The Challenges of the New World

Like every other segment of our nation’s critical infrastructure, the field of higher education will need to change dramatically in the next 10 years to thrive and survive in our rapidly and dramatically changing world.

Prior to a recent trip to lecture department chairs and professors at the College of Social Science and Humanities at Vietnam National University in Ho Chi Minh City, I thought I should learn more about Vietnam and Asia as a whole. I decided to read the book China Inc. on my flight over. The book is a fascinating and sobering read. Author Ted Fishman makes a strong case that China may very well supplant the United States as the world’s leading power within the next decade. Providing an array of compelling statistics, Fishman lays out an astounding case for the unprecedented growth of the Chinese economy since major economic reforms triggered nothing short of a revolution there. The explosion in the Chinese economy has direct implications for colleges, universities and technical colleges in the United States; among those is the need for safe educational environments to maximize the quality of education.

The figures for manufacturing job loss in the Philippines, Mexico, Japan, Korea and the United States are compelling. The global impact of the wholesale disregard for patents and copyrights in China is impacting our nation, and the emphasis on improvements in education to allow China to substantively increase its manufacturing capacity also causes concern. Though the United States has not thus far been as hard hit as some other countries — like Japan — the author makes a strong case that we have been hit hard already and will likely feel even more of an impact in years to come.

Though I found Vietnam to be underdeveloped compared to the United States, explosive change is occurring there as well. Also encountering fierce competition from the Chinese, the emphasis on economic growth in the country is readily observable as soon as one rides through Ho Chi Minh City (Saigon). It seems as though nearly every house contains a business, and in some ways, capitalism is more visible there than in Washington, DC. Homes containing stores sell an endless selection of products, which are often made in other houses where primitive, yet effective, miniature factories turn out carefully crafted guitars, woodcarvings, shoes, clothing and other goods. Vietnam’s economy has been one of the fastest growing in the world for nearly a decade. If the UNITED STATES successfully partners with Vietnam to find a way to harvest its offshore oil, the economic boom there will likely encounter another explosion, while perhaps alleviating to some degree our oil woes.

Though many American jobs are now closely tied to factories in China, Germany, Korea and other countries, our way of life will surely continue to change in the coming years. Paying more attention to labels has made me realize that my new stainless steel gas grill, my Japanese-brand laptop computer, DVD player, and even most of my hunting clothes and deer stands were all made in China. Of course, we face tremendous competition from other countries as well. Increasingly, x-rays are shipped overnight to India because qualified technicians there can read them and e-mail results back to America for a fraction of the cost of their American counterparts.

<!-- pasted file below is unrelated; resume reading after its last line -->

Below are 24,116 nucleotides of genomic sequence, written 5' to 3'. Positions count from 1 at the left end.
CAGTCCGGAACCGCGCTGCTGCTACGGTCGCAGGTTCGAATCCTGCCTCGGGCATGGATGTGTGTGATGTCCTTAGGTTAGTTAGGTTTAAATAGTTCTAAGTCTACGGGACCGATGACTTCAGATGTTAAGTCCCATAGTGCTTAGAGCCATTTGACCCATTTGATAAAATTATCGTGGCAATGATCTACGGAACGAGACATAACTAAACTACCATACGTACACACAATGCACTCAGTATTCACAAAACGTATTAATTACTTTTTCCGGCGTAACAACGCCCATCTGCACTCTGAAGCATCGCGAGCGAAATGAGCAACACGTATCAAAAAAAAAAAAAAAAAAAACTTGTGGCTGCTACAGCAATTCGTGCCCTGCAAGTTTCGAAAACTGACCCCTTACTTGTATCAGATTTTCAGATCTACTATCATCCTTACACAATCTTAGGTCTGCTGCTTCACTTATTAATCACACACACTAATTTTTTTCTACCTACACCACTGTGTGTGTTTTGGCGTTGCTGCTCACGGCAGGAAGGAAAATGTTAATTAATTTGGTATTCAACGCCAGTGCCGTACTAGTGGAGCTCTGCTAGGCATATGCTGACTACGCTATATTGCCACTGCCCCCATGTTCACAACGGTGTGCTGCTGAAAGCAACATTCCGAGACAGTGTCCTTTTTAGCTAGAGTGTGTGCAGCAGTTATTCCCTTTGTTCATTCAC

Our world is changing, and higher education must address these changes as much as the American business sector must do. This raises the issue of safety and order on our college and university campuses.

While most colleges and universities have made dramatic strides in the arena of safety, others are clearly lagging behind. For schools to achieve what they need to on the academic front, they must first ensure a safe and orderly learning environment. When my son and I lectured in Ho Chi Minh City, we had to cover the many differences between safety and emergency preparedness issues between the two countries. At the same time, disruption on campus in Vietnam has the same effect as it does here. Like their American counterparts, institutions of higher learning of Vietnam will play a key role in determining the level of economic growth, and thus, the very quality of life there in coming years. The future of our way of life will be determined in American college classrooms. Should safety, order and discipline be lacking, we will clearly not fare as well.

Michael Dorn serves as the executive director for Safe Havens International Inc., an IRS-approved, non-profit safety center. He has authored and co-authored more than 20 books on campus safety and can be reached through the Safe Havens Website at

About the Author

Michael S. Dorn has helped conduct security assessments for more than 6,000 K-12 schools, keynotes conferences internationally and has published 27 books including Staying Alive – How to Act Fast and Survive Deadly Encounters. He can be reached at